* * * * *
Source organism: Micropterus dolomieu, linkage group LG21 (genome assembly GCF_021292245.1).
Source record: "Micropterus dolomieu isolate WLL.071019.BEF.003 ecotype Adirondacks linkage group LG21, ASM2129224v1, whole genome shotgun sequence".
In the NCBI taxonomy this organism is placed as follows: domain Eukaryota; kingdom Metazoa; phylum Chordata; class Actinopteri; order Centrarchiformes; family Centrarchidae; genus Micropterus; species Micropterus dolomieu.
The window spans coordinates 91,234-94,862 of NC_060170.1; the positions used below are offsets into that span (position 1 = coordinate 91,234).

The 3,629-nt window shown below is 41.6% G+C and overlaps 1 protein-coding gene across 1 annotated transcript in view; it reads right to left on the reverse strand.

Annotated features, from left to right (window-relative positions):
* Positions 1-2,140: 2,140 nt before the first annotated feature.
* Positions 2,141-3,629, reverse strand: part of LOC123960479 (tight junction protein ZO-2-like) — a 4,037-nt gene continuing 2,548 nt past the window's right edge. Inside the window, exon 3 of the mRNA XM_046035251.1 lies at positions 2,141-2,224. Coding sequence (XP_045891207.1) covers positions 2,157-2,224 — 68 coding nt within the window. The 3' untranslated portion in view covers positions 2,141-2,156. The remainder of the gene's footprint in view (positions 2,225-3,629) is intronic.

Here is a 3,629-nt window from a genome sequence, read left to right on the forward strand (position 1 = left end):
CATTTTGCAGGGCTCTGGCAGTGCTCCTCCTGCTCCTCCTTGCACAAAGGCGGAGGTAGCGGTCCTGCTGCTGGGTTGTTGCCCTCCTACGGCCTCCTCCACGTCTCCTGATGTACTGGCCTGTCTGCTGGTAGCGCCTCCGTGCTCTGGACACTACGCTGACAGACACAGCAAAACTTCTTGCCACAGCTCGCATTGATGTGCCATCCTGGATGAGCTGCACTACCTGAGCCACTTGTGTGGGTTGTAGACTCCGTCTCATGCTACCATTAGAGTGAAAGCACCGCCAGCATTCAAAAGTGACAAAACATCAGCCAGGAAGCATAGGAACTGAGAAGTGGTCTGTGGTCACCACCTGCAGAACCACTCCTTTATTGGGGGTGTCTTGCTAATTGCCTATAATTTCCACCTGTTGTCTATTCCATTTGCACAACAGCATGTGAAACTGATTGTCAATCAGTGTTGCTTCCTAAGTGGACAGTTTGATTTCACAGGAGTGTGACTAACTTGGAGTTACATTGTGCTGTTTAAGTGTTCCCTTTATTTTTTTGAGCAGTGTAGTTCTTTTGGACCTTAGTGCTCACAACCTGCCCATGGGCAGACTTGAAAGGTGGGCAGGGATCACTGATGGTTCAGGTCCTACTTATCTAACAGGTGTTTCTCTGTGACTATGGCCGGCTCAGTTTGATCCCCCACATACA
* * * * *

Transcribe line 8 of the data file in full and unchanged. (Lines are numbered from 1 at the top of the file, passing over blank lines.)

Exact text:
* Positions 2,141-3,629, reverse strand: part of LOC123960479 (tight junction protein ZO-2-like) — a 4,037-nt gene continuing 2,548 nt past the window's right edge. Inside the window, exon 3 of the mRNA XM_046035251.1 lies at positions 2,141-2,224. Coding sequence (XP_045891207.1) covers positions 2,157-2,224 — 68 coding nt within the window. The 3' untranslated portion in view covers positions 2,141-2,156. The remainder of the gene's footprint in view (positions 2,225-3,629) is intronic.